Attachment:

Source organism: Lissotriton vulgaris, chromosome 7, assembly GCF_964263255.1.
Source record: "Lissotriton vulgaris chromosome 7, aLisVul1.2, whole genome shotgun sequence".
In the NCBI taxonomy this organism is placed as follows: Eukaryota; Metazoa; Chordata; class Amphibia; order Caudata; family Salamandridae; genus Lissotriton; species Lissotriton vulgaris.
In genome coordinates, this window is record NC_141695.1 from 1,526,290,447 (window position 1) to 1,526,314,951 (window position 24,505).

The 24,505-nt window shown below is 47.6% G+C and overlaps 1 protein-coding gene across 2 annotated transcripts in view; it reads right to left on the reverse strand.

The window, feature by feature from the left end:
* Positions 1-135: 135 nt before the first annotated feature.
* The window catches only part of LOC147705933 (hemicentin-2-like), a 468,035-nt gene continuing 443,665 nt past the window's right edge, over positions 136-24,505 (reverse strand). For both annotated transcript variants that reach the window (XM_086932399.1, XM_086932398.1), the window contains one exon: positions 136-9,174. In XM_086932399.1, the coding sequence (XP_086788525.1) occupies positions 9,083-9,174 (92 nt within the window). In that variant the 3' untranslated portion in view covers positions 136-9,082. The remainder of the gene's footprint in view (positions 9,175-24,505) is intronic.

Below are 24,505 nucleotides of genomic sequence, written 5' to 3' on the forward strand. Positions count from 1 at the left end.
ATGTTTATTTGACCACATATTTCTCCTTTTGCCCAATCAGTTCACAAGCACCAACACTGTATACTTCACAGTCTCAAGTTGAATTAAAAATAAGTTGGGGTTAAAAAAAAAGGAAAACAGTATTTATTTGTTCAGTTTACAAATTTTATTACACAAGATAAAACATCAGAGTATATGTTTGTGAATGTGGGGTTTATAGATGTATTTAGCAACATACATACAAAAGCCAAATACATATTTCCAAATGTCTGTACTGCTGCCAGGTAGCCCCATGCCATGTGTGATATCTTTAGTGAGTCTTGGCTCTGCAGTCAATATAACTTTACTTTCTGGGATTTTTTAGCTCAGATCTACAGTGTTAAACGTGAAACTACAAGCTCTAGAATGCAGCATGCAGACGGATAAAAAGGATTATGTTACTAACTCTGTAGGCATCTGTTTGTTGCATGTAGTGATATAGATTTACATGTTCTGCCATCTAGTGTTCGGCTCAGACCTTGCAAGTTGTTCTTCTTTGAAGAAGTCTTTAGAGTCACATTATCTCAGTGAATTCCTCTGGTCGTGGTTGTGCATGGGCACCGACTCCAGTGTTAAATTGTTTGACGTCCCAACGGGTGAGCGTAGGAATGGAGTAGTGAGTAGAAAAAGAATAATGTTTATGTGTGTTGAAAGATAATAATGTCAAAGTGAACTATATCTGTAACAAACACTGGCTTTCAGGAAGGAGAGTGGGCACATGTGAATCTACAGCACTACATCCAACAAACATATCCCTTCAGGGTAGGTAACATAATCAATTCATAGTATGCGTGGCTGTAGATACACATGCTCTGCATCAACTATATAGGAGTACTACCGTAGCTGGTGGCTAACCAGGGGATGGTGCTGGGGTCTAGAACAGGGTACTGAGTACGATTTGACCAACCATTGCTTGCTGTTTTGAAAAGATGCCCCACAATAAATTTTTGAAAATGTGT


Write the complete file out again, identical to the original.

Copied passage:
Source organism: Lissotriton vulgaris, chromosome 7, assembly GCF_964263255.1.
Source record: "Lissotriton vulgaris chromosome 7, aLisVul1.2, whole genome shotgun sequence".
In the NCBI taxonomy this organism is placed as follows: Eukaryota; Metazoa; Chordata; class Amphibia; order Caudata; family Salamandridae; genus Lissotriton; species Lissotriton vulgaris.
In genome coordinates, this window is record NC_141695.1 from 1,526,290,447 (window position 1) to 1,526,314,951 (window position 24,505).

The 24,505-nt window shown below is 47.6% G+C and overlaps 1 protein-coding gene across 2 annotated transcripts in view; it reads right to left on the reverse strand.

The window, feature by feature from the left end:
* Positions 1-135: 135 nt before the first annotated feature.
* The window catches only part of LOC147705933 (hemicentin-2-like), a 468,035-nt gene continuing 443,665 nt past the window's right edge, over positions 136-24,505 (reverse strand). For both annotated transcript variants that reach the window (XM_086932399.1, XM_086932398.1), the window contains one exon: positions 136-9,174. In XM_086932399.1, the coding sequence (XP_086788525.1) occupies positions 9,083-9,174 (92 nt within the window). In that variant the 3' untranslated portion in view covers positions 136-9,082. The remainder of the gene's footprint in view (positions 9,175-24,505) is intronic.

Below are 24,505 nucleotides of genomic sequence, written 5' to 3' on the forward strand. Positions count from 1 at the left end.
ATGTTTATTTGACCACATATTTCTCCTTTTGCCCAATCAGTTCACAAGCACCAACACTGTATACTTCACAGTCTCAAGTTGAATTAAAAATAAGTTGGGGTTAAAAAAAAAGGAAAACAGTATTTATTTGTTCAGTTTACAAATTTTATTACACAAGATAAAACATCAGAGTATATGTTTGTGAATGTGGGGTTTATAGATGTATTTAGCAACATACATACAAAAGCCAAATACATATTTCCAAATGTCTGTACTGCTGCCAGGTAGCCCCATGCCATGTGTGATATCTTTAGTGAGTCTTGGCTCTGCAGTCAATATAACTTTACTTTCTGGGATTTTTTAGCTCAGATCTACAGTGTTAAACGTGAAACTACAAGCTCTAGAATGCAGCATGCAGACGGATAAAAAGGATTATGTTACTAACTCTGTAGGCATCTGTTTGTTGCATGTAGTGATATAGATTTACATGTTCTGCCATCTAGTGTTCGGCTCAGACCTTGCAAGTTGTTCTTCTTTGAAGAAGTCTTTAGAGTCACATTATCTCAGTGAATTCCTCTGGTCGTGGTTGTGCATGGGCACCGACTCCAGTGTTAAATTGTTTGACGTCCCAACGGGTGAGCGTAGGAATGGAGTAGTGAGTAGAAAAAGAATAATGTTTATGTGTGTTGAAAGATAATAATGTCAAAGTGAACTATATCTGTAACAAACACTGGCTTTCAGGAAGGAGAGTGGGCACATGTGAATCTACAGCACTACATCCAACAAACATATCCCTTCAGGGTAGGTAACATAATCAATTCATAGTATGCGTGGCTGTAGATACACATGCTCTGCATCAACTATATAGGAGTACTACCGTAGCTGGTGGCTAACCAGGGGATGGTGCTGGGGTCTAGAACAGGGTACTGAGTACGATTTGACCAACCATTGCTTGCTGTTTTGAAAAGATGCCCCACAATAAATTTTTGAAAATGTGT